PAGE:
Collecting and regulation

John Grehan jrg13 at
Sat Sep 26 08:46:07 EDT 1998

>This is quite easy to understand given the fact that a few years ago there
>was a trial involving 3 collectors. They had deliberately conspired to
>in national parks and similar places and to trade in endangered species.
>The indictment ran to 85 pages! one of them had (if I recall correctly)
>over 200 specimens listed under CITES confiscated.
>For those who wish to know more please see my "rogues" gallery at:-

I feel somewhat differently about the ban being "easy to understand", in that 
a ban on all collecting is irrelevant if the 
problem was people collecting in endangered (I presume protected) species.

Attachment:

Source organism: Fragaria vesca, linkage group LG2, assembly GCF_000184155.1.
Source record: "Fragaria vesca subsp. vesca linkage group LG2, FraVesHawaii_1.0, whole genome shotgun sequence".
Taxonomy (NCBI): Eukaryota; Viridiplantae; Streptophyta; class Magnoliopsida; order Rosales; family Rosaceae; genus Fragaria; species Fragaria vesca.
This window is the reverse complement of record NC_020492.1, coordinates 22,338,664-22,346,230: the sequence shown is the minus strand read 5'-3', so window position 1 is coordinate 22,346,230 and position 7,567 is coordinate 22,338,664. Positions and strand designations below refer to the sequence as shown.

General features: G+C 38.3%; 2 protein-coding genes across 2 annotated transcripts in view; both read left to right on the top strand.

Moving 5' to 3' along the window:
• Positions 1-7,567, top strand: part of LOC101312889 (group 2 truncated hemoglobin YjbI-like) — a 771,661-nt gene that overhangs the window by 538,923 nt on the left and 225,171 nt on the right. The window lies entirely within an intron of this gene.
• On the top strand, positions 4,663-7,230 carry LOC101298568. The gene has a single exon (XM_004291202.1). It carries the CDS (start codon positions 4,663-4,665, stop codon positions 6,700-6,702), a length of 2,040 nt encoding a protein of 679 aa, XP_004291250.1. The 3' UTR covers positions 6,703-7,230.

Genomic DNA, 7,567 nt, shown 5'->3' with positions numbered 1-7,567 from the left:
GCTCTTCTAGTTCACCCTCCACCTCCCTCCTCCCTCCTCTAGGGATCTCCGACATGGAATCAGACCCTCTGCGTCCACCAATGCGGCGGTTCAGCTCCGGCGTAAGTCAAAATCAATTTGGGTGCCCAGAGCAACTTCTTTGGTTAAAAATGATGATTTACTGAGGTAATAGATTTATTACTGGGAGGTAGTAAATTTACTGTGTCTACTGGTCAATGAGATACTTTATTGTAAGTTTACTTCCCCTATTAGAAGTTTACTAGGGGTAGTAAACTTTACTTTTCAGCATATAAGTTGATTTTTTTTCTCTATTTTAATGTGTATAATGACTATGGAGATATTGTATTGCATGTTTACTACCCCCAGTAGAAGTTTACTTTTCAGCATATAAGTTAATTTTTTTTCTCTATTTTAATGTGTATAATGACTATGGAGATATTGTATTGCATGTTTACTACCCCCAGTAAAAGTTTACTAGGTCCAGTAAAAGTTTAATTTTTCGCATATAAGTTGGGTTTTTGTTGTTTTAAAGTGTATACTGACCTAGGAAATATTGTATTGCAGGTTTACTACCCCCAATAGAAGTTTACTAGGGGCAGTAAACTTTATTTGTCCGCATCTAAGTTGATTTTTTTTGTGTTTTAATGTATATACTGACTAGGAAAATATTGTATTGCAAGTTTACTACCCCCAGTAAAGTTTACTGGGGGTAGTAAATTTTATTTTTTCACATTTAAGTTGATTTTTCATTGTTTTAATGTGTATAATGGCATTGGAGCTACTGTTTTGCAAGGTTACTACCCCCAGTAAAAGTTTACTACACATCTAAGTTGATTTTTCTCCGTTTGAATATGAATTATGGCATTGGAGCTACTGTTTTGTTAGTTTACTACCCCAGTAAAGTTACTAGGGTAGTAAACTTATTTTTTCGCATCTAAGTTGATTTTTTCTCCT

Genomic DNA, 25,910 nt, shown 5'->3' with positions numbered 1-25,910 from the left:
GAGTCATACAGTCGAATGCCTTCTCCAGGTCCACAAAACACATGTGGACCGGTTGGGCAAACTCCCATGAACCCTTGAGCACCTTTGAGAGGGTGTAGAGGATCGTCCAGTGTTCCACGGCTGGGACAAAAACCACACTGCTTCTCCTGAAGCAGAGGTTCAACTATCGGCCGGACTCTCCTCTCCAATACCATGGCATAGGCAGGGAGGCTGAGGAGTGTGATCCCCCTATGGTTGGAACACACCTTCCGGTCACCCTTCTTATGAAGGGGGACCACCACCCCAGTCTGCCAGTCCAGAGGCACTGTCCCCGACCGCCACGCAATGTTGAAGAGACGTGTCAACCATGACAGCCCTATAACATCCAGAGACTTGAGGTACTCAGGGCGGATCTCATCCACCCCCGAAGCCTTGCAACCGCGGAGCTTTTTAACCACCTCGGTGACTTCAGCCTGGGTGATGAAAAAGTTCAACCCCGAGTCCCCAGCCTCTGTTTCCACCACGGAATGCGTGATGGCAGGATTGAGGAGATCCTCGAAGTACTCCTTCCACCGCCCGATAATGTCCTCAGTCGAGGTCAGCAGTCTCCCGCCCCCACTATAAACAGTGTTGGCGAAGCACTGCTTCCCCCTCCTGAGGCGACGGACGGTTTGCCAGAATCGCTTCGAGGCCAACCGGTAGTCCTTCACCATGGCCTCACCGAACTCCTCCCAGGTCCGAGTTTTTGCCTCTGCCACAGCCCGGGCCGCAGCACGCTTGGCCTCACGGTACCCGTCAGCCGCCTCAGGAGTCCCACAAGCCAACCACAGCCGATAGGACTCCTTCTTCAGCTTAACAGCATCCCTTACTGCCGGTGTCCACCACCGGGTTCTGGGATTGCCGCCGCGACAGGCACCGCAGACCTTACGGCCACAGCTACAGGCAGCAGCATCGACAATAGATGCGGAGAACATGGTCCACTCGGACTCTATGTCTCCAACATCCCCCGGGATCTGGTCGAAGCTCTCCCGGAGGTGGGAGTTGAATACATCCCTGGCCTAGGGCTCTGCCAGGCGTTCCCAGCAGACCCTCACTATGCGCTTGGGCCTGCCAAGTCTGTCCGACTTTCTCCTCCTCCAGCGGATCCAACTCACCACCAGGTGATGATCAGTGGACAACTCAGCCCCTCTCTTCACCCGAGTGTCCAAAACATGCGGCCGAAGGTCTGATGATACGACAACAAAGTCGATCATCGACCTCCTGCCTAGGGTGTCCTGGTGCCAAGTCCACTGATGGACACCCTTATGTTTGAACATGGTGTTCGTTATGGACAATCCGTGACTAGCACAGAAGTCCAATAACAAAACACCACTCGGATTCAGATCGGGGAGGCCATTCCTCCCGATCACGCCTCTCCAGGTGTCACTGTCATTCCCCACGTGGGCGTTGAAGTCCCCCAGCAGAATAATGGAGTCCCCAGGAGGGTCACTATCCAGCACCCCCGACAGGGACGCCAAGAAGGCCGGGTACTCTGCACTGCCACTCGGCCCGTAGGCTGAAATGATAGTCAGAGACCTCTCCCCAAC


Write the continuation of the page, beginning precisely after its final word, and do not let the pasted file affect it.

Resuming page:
Since all collecting requires a permit anyway, a ban would seem to accomplish
nothing since unscrupulous people of this kind will ignore this ban just as
they ignored the collecting permit or the protected status.

 My experience
with National Parks so far is that there is a tendency towards irrational 
(or perhaps I should say illogical) decisions about insect collecting. One
manager wanted me to name all the species I would collect before I did a
survey to find out what was present! I've also met national park staff who
don't seem to understand the difference between insects (those that are not
specifically under threat) and other organisms at more obvious threat from

I know I've mixed a couple of different issues, but couldn't hep it.

Sincerely, John Grehan

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